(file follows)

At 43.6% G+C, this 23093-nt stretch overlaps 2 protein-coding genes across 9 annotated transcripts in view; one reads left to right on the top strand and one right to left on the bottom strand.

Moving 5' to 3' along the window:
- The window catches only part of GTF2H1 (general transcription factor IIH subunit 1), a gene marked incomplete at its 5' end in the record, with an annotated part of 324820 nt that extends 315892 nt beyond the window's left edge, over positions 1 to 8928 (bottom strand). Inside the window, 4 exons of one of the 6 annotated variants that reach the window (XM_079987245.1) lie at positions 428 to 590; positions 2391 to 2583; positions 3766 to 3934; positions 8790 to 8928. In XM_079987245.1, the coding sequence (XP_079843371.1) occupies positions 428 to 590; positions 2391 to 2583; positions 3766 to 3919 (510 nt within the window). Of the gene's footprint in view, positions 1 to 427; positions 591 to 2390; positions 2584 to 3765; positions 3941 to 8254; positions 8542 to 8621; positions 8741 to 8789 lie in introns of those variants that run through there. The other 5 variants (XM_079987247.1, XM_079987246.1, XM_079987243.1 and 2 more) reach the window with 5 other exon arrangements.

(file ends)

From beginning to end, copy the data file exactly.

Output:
At 43.6% G+C, this 23093-nt stretch overlaps 2 protein-coding genes across 9 annotated transcripts in view; one reads left to right on the top strand and one right to left on the bottom strand.

Moving 5' to 3' along the window:
- The window catches only part of GTF2H1 (general transcription factor IIH subunit 1), a gene marked incomplete at its 5' end in the record, with an annotated part of 324820 nt that extends 315892 nt beyond the window's left edge, over positions 1 to 8928 (bottom strand). Inside the window, 4 exons of one of the 6 annotated variants that reach the window (XM_079987245.1) lie at positions 428 to 590; positions 2391 to 2583; positions 3766 to 3934; positions 8790 to 8928. In XM_079987245.1, the coding sequence (XP_079843371.1) occupies positions 428 to 590; positions 2391 to 2583; positions 3766 to 3919 (510 nt within the window). Of the gene's footprint in view, positions 1 to 427; positions 591 to 2390; positions 2584 to 3765; positions 3941 to 8254; positions 8542 to 8621; positions 8741 to 8789 lie in introns of those variants that run through there. The other 5 variants (XM_079987247.1, XM_079987246.1, XM_079987243.1 and 2 more) reach the window with 5 other exon arrangements.